Haggett looked to Benton, frantic. "You hear this? He's threatening me."

Benton's stiff posture suggested a degree of discomfort with the situation, but his poker face couldn't be faulted. "I never heard a thing, son."

"He's deaf, you see. And blind. So come on, Christopher," Bodie sternly pressed. "What's it to be?"

"All I ever did was let them in, that's all, I just unlocked the door, I never done nothing else, you can't lock me up for that!"

And there it was, just like that. If only they'd all crack so easily.


"I tell you what, there'd better be something here, after all this," Doyle grumbled as he span the steering wheel to turn a corner, on the approach to the backstreet garage owned by James Galbraith where Kenny Wilson might or might not have met up with Clive Morley yesterday afternoon, sometime before Morley met his maker at the hands of the Drashk out at Elderbrook Farm. It wasn't much to go on, since the eye witness report was far from definite, but it was all they had.

"The whole case has been like this," said Sullivan with a sigh, "One false lead after another, never anything solid."

"Well, after chasing our tails all afternoon," Doyle said, "And that countdown ticking away, it would be nice to find some kind of sign we're on the right track."

Sullivan snorted. "One with large lettering saying 'kidnapped alien here', for preference," he dryly suggested and Doyle chuckled in spite of himself.

"Yeah, something like that would do for starters," he agreed, pulling up at the side of the road, just in front of the garage. It all looked quiet, but that didn't always mean much, especially in an area like this, so he took a good look around as he exited the car, on the alert for anything out of the ordinary.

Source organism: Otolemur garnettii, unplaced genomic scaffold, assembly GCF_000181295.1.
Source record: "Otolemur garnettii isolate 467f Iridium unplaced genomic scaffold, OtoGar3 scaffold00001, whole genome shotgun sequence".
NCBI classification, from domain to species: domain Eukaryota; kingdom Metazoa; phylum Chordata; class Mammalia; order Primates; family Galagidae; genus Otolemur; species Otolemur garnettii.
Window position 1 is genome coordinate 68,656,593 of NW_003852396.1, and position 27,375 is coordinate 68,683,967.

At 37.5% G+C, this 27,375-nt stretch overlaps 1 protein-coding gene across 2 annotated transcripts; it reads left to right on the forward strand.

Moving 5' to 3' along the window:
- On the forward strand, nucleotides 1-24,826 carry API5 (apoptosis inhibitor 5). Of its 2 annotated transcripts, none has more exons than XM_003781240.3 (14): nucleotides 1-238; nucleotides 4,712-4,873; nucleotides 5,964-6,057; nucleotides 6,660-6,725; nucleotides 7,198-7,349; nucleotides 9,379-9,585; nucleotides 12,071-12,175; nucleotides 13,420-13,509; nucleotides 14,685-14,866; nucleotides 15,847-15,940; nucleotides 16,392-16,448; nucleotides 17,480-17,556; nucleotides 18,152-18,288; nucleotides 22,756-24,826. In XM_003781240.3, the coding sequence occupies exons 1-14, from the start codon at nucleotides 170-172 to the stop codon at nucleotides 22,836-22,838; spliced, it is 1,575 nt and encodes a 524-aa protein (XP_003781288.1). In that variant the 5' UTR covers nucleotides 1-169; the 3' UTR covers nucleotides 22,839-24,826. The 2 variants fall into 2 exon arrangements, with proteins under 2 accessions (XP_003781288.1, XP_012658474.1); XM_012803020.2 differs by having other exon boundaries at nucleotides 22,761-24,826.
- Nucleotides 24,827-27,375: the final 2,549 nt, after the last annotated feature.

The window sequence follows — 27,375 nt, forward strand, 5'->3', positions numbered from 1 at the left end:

The small garage owned by Galbraith sat in the middle of a tired, rundown little side street that had probably been quite up-market once upon a time, just on the corner of an overgrown lane that divided the terraced row. It seemed to go back a fair way, but it was hard to tell from outside since rusty shutters were down across the front and looked like they had been for some time; it didn't seem like the place saw much business, if any. There was still a sign announcing 'Auto Repairs', but it was faded and worn, the windows above the workshop were cracked and grimy, and the roof was starting to sag. All in all, the place looked almost as derelict as the boarded up house next door, although there was scaffolding along the side of the building, down the lane, which suggested that at least some attempt at structural repair was being made.